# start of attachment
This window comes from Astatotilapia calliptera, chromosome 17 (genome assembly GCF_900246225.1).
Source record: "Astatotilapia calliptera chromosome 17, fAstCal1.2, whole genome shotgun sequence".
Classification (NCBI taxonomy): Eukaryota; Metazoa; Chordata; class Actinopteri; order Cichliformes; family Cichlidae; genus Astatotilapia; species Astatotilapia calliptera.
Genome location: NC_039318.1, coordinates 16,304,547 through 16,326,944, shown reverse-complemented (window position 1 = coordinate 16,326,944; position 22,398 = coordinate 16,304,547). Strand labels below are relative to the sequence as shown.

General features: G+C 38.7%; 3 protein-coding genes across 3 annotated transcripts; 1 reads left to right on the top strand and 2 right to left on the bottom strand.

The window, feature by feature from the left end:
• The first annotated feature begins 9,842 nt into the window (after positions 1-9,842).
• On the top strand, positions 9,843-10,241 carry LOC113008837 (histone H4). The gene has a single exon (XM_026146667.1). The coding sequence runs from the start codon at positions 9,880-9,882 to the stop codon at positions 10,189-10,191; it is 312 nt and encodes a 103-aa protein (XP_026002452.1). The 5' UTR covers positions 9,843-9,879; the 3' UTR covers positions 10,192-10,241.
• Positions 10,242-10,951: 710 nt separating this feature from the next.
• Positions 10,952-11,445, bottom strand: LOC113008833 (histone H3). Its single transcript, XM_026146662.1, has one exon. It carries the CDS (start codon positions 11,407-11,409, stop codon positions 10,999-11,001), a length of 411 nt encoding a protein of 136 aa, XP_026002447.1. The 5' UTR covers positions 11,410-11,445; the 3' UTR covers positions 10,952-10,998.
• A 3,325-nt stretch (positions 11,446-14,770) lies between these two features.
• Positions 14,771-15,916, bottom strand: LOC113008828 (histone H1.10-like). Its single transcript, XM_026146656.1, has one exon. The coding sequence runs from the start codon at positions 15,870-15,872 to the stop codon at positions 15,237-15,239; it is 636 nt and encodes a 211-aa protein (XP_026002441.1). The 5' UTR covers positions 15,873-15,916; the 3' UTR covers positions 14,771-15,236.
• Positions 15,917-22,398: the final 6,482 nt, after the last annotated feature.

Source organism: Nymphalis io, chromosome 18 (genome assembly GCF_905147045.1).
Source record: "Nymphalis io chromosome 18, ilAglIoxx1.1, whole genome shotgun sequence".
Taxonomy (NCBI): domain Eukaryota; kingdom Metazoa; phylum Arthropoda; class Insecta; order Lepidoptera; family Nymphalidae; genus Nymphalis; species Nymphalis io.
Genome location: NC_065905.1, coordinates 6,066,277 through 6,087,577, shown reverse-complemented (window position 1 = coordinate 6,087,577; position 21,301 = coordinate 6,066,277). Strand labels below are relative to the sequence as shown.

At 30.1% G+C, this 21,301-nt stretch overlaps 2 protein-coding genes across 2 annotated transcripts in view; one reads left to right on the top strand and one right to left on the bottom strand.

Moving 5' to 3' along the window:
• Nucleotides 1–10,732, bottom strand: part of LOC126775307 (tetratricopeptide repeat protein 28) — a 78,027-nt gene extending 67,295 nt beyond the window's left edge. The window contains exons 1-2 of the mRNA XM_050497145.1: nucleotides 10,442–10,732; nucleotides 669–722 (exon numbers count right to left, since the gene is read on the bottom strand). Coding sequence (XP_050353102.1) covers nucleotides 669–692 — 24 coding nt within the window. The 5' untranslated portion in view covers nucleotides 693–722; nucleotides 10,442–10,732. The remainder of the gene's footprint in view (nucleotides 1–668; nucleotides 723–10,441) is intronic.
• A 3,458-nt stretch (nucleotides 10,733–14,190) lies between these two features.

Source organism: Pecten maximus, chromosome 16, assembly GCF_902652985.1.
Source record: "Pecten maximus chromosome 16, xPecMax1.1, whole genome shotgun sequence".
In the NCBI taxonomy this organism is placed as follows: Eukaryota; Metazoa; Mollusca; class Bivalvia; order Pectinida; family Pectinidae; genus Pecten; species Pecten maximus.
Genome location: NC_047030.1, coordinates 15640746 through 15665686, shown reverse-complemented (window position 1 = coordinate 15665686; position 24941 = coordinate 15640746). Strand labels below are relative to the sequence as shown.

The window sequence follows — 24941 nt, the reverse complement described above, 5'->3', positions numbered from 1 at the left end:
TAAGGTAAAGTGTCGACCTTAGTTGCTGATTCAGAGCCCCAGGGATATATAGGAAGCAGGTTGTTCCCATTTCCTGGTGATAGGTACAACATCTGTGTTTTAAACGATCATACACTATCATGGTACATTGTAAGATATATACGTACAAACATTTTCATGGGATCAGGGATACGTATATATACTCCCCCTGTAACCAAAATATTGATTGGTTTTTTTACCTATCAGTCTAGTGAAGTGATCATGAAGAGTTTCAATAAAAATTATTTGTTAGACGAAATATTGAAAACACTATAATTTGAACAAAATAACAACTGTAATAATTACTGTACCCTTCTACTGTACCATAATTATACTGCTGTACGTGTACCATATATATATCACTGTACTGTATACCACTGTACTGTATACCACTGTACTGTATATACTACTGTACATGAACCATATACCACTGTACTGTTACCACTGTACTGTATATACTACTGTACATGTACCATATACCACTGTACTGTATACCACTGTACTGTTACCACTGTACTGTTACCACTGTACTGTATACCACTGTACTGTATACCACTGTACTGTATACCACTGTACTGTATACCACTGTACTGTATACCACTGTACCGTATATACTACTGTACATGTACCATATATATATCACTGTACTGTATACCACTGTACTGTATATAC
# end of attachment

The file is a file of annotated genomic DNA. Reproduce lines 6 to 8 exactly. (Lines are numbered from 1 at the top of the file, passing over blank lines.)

The window, feature by feature from the left end:
• The first annotated feature begins 9,842 nt into the window (after positions 1-9,842).
• On the top strand, positions 9,843-10,241 carry LOC113008837 (histone H4). The gene has a single exon (XM_026146667.1). The coding sequence runs from the start codon at positions 9,880-9,882 to the stop codon at positions 10,189-10,191; it is 312 nt and encodes a 103-aa protein (XP_026002452.1). The 5' UTR covers positions 9,843-9,879; the 3' UTR covers positions 10,192-10,241.